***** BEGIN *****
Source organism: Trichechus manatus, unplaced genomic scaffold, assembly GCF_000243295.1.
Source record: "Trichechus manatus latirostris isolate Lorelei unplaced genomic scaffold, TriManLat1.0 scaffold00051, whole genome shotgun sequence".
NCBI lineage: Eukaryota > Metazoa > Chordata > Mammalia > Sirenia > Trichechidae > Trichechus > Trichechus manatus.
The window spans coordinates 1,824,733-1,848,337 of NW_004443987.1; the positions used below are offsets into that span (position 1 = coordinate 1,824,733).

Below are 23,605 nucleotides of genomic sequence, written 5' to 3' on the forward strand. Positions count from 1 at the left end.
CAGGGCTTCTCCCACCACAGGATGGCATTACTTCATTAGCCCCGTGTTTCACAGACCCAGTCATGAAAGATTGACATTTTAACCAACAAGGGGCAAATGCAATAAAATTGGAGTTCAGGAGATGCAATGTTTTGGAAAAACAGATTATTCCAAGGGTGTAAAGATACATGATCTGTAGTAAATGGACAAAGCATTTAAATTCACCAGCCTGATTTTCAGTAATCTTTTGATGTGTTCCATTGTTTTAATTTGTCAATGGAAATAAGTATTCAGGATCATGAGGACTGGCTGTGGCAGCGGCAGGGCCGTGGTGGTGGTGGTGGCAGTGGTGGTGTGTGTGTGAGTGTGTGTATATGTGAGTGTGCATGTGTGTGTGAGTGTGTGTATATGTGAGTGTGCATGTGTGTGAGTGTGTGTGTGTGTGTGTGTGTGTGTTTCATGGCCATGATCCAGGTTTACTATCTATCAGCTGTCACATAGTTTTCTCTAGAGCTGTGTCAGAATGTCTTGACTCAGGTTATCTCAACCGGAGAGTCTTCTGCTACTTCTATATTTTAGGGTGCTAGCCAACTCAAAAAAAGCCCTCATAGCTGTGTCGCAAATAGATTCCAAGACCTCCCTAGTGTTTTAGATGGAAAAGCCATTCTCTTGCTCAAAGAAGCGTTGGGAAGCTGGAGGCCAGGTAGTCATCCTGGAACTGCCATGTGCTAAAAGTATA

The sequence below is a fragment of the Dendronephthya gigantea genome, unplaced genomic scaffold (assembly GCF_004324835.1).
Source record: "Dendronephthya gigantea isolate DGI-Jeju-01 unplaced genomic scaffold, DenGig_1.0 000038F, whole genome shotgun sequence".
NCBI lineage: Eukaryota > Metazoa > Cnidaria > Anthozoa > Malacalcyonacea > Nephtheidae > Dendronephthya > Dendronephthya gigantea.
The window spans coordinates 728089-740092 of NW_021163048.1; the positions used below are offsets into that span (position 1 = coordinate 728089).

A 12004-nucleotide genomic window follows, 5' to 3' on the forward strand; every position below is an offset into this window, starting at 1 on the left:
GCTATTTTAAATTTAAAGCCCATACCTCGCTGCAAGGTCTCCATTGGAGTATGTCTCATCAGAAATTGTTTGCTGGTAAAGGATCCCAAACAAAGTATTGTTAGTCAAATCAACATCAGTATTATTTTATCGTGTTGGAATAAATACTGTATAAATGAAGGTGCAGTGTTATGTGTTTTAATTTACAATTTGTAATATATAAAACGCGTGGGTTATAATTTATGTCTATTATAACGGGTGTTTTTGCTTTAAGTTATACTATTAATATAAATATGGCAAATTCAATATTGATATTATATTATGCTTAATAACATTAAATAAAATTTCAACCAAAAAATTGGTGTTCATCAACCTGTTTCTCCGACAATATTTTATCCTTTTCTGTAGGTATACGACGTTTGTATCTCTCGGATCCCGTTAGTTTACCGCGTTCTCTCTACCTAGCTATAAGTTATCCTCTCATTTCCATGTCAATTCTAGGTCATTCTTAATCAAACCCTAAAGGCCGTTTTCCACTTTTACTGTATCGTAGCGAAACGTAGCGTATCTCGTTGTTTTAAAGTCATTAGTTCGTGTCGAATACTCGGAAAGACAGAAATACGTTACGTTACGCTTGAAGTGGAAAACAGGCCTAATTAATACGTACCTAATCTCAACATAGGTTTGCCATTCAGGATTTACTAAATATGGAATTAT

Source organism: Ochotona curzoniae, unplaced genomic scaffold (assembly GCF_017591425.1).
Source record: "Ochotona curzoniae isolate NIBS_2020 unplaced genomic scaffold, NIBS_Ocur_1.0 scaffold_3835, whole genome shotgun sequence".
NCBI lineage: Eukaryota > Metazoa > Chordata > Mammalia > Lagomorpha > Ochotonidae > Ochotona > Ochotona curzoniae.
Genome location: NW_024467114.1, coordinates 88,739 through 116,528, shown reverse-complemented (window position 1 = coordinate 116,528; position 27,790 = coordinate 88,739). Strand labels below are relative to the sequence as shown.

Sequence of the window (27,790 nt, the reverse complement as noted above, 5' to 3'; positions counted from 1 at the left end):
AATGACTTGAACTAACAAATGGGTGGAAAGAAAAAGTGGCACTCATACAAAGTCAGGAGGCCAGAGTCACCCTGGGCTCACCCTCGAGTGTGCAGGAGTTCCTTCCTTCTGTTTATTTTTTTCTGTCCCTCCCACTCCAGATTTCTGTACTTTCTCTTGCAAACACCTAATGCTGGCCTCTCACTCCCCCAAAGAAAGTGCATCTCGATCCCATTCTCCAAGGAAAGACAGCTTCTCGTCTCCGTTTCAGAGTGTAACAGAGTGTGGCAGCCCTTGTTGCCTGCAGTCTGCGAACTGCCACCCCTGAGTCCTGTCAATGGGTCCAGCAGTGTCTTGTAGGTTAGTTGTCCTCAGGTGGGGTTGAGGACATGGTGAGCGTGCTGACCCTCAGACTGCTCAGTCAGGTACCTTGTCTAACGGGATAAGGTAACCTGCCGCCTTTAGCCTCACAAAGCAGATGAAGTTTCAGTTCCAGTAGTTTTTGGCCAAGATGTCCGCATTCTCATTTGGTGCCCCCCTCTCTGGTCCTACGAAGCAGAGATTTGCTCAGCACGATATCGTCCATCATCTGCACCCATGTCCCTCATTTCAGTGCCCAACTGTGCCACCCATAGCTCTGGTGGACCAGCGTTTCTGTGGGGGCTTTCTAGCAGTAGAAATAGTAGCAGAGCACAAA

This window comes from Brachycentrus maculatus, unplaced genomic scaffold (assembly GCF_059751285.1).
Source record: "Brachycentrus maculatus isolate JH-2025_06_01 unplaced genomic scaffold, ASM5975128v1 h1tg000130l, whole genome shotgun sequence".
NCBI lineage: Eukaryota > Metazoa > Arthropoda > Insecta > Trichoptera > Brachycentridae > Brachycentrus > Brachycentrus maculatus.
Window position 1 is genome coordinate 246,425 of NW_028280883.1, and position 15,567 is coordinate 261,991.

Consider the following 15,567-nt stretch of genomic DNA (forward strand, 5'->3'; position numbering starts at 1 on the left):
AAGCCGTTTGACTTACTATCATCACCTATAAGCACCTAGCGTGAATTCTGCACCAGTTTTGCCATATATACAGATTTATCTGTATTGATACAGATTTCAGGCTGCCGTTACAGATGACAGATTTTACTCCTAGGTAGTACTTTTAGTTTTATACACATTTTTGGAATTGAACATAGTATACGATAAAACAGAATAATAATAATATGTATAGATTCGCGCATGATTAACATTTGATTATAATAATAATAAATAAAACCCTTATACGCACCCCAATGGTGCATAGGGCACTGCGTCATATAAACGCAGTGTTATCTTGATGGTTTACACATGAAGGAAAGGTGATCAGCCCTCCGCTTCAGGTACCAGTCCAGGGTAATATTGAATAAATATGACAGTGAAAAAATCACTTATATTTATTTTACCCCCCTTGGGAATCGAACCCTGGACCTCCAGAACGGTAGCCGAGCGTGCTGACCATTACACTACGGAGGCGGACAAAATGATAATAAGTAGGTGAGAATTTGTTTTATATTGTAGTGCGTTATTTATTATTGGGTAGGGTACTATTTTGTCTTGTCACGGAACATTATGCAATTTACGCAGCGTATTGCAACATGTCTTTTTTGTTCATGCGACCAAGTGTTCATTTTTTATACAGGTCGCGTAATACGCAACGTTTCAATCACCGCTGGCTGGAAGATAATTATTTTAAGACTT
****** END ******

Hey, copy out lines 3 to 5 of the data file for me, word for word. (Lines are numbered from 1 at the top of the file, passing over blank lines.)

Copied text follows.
NCBI lineage: Eukaryota > Metazoa > Chordata > Mammalia > Sirenia > Trichechidae > Trichechus > Trichechus manatus.
The window spans coordinates 1,824,733-1,848,337 of NW_004443987.1; the positions used below are offsets into that span (position 1 = coordinate 1,824,733).

Below are 23,605 nucleotides of genomic sequence, written 5' to 3' on the forward strand. Positions count from 1 at the left end.